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133rd Annual Meeting & Exposition
December 10-14, 2005
Elicia E. Williams-King, MD, Medicine, Cambridge Health Alliance, 1493 Cambridge Street, Cambridge, MA 02139, 617-547-3241, email@example.com
Introduction: In this country, obesity is at epidemic proportions. The food industry contributes to the problem by supplying high calorie foods in larger portions. My hypothesis is that predominantly minority and low income populations have a greater exposure to fast food restaurants and a lack of exposure to parks in Cambridge, Massachusetts. These populations may have a greater risk of obesity and other related diseases such as diabetes due to health and environmental disparities.
Methods: A search online generated 11 restaurants in Cambridge, Massachusetts, that were fast food restaurants and noted to be a fast food chain. An online search of “Parks Cambridge Massachusetts” produced a link to parks at the City of Cambridge website with 70 parks with playgrounds and/or fields. These restaurants and parks were geocoded at www.ffiec.gov for percent median family income, percent minority and percent of families below the poverty line.
Results: For fast food restaurants, the average of percent median family income is 82; the average of percent of families below the poverty line is 15; the average of percent of minorities is 37. For parks, the average of percent median family income is 84; the average of percent of families below the poverty line is 13; the average of percent of minorities is 36.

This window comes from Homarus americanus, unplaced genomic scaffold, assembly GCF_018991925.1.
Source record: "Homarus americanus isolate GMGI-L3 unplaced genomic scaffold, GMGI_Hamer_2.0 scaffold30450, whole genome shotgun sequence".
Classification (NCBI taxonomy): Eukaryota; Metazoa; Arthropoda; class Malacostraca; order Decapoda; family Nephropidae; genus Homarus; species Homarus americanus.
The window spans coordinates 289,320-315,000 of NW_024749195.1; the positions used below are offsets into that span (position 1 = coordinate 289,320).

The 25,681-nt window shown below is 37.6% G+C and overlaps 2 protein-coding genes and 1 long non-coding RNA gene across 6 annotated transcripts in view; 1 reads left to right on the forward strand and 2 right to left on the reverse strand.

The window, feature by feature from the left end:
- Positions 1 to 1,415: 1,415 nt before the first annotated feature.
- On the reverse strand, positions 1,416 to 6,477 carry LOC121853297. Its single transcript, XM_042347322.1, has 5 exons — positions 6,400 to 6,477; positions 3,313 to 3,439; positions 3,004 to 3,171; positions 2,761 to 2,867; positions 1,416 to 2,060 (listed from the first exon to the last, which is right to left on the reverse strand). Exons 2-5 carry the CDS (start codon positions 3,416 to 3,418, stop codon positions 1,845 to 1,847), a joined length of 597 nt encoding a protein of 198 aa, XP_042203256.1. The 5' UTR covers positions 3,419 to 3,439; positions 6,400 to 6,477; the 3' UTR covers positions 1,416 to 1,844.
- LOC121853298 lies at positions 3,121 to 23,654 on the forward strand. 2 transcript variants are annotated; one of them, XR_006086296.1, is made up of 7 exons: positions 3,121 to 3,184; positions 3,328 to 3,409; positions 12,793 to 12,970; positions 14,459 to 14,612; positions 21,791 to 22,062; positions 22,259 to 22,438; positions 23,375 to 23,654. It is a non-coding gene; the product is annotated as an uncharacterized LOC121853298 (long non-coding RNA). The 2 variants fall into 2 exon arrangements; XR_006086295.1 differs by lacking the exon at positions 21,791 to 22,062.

Conclusion: Compared to parks, fast food restaurants on average are located in slightly poorer locations with a slightly higher percentage of minorities. We must pay attention to the geography of our communities and remove health disparities to reduce the risk of obesity and other related diseases in minority and low income populations.
Presenting author's disclosure statement:
I wish to disclose that I have NO financial interests or other relationship with the manufactures of commercial products, suppliers of commercial services or commercial supporters.
The 133rd Annual Meeting & Exposition (December 10-14, 2005) of APHA